Federal revenues fell short of federal outlays in 2015, leaving a deficit of about 2½% of GDP. There are conflicting political pressures that could influence the path of future government spending. On the one hand, there is some desire to restrain spending in order to keep the budget deficit down. On the other hand, there is some desire to increase military and infrastructure spending, while an aging population will put upward pressure on Social Security and Medicare spending.
Federal spending as a share of GDP typically goes up in recessions and stabilizes or falls in expansions. That was particularly true in the past decade. The Great Recession of 2007-09 lowered GDP deeply, and, to help cushion the downturn, the government increased spending under the 2009 American Recovery and Reinvestment Act. Since 2010, the spending share has fallen as the economy has grown and the temporary stimulus package ended. In addition, budget caps implemented in 2011 have constrained spending. Given the competing political pressures, our forecast assumes that the path of overall federal spending remains unchanged although there may be shifts in composition.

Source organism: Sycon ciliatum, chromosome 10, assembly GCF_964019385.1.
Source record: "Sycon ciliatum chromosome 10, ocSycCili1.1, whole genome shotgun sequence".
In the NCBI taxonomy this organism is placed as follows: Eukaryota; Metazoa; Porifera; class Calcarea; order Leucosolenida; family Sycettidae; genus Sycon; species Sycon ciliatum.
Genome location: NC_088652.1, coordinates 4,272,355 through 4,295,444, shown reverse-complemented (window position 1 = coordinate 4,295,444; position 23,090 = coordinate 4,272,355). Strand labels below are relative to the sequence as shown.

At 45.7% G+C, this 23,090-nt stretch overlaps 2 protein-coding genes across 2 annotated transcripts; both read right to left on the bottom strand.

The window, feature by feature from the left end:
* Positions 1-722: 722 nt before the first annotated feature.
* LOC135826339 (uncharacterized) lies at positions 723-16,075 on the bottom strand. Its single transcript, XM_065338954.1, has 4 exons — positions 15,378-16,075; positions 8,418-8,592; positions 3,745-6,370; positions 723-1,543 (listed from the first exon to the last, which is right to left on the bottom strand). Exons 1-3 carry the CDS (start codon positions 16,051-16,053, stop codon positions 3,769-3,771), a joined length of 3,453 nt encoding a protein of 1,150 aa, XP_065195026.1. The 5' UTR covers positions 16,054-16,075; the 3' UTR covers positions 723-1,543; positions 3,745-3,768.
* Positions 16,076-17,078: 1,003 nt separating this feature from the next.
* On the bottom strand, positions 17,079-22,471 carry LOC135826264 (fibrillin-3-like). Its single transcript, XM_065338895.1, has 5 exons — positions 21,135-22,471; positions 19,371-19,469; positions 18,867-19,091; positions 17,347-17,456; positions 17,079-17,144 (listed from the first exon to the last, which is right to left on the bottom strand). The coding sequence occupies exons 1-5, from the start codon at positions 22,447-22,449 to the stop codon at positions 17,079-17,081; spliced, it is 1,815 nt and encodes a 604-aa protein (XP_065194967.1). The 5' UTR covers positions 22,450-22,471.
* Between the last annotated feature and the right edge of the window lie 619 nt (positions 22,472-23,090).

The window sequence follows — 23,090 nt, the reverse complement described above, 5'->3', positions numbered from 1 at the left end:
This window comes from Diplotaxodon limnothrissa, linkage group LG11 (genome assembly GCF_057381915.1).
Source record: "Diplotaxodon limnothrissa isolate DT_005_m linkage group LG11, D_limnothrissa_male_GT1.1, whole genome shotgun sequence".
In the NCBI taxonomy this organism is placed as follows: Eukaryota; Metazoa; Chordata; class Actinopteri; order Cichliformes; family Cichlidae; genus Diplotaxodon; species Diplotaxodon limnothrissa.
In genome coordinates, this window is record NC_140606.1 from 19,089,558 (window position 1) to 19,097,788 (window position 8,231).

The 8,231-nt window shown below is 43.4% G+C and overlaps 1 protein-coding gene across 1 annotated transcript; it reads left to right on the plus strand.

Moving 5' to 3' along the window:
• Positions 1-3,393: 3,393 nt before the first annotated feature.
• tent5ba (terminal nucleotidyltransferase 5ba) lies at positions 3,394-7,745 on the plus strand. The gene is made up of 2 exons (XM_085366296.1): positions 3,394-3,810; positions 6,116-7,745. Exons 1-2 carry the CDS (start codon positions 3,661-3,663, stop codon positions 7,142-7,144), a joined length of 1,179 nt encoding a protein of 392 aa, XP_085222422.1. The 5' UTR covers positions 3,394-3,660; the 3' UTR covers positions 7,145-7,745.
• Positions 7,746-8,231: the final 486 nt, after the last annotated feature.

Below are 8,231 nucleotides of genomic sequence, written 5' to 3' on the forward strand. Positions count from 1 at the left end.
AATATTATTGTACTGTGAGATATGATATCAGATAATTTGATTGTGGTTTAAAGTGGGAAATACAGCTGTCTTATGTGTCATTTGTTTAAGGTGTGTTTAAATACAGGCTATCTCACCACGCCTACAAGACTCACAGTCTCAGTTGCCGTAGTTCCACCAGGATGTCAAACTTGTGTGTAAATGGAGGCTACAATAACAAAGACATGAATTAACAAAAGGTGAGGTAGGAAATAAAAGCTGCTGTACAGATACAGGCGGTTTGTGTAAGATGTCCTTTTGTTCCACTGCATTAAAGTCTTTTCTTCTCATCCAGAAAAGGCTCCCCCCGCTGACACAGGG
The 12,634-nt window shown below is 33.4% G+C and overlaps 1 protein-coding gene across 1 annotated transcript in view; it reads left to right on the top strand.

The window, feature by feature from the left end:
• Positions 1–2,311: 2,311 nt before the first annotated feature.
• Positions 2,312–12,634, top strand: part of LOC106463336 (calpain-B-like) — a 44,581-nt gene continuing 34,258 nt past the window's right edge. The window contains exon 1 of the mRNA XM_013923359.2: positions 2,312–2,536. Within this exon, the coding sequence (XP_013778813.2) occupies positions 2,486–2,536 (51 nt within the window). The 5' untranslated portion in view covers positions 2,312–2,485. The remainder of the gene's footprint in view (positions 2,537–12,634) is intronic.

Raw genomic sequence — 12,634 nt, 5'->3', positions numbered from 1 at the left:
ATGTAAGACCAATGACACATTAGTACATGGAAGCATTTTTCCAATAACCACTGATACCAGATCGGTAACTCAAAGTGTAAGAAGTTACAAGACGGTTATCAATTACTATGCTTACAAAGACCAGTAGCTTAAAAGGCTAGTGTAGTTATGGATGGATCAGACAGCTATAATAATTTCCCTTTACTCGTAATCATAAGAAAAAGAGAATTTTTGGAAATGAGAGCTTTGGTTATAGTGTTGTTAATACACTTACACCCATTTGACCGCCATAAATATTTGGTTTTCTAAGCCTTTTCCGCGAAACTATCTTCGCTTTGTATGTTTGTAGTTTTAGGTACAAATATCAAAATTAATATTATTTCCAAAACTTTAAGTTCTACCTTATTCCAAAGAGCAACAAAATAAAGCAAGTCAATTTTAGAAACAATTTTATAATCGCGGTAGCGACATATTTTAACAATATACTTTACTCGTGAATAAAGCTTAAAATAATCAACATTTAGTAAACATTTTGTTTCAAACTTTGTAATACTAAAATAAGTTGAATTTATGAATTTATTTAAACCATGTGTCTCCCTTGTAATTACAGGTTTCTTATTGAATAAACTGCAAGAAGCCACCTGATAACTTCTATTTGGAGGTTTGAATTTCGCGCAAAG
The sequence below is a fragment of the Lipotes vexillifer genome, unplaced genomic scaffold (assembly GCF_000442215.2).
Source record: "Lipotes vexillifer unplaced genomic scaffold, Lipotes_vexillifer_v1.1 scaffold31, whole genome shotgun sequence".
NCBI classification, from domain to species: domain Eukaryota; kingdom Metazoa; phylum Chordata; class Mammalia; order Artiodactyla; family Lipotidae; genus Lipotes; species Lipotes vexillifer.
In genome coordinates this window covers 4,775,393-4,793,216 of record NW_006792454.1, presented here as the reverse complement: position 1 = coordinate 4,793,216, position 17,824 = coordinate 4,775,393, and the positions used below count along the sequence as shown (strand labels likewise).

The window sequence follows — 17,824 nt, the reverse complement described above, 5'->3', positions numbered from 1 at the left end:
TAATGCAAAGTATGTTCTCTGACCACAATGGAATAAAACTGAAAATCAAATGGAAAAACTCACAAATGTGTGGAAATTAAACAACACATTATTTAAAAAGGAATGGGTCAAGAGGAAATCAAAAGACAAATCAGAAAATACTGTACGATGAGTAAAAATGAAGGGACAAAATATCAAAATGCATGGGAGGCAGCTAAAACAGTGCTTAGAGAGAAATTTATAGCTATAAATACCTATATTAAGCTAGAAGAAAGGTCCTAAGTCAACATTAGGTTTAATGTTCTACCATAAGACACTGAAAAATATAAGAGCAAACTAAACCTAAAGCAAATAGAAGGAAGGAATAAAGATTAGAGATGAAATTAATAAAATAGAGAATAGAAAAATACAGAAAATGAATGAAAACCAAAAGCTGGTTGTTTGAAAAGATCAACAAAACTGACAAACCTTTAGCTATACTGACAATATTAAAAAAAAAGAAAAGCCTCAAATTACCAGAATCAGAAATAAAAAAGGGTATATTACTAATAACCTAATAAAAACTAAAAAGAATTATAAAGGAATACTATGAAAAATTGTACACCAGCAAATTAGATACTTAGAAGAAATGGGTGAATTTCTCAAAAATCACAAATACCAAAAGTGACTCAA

Federal revenue as a share of GDP typically goes down in recessions and rises in expansions. For example, with a progressive tax system, the average tax rate falls when income falls. As with spending, this pattern was especially pronounced in the Great Recession. Revenues as a share of GDP are currently close to their average levels over the past few decades. Our forecast assumes that there will be reductions in individual and corporate taxes amounting to about 1 percent of GDP.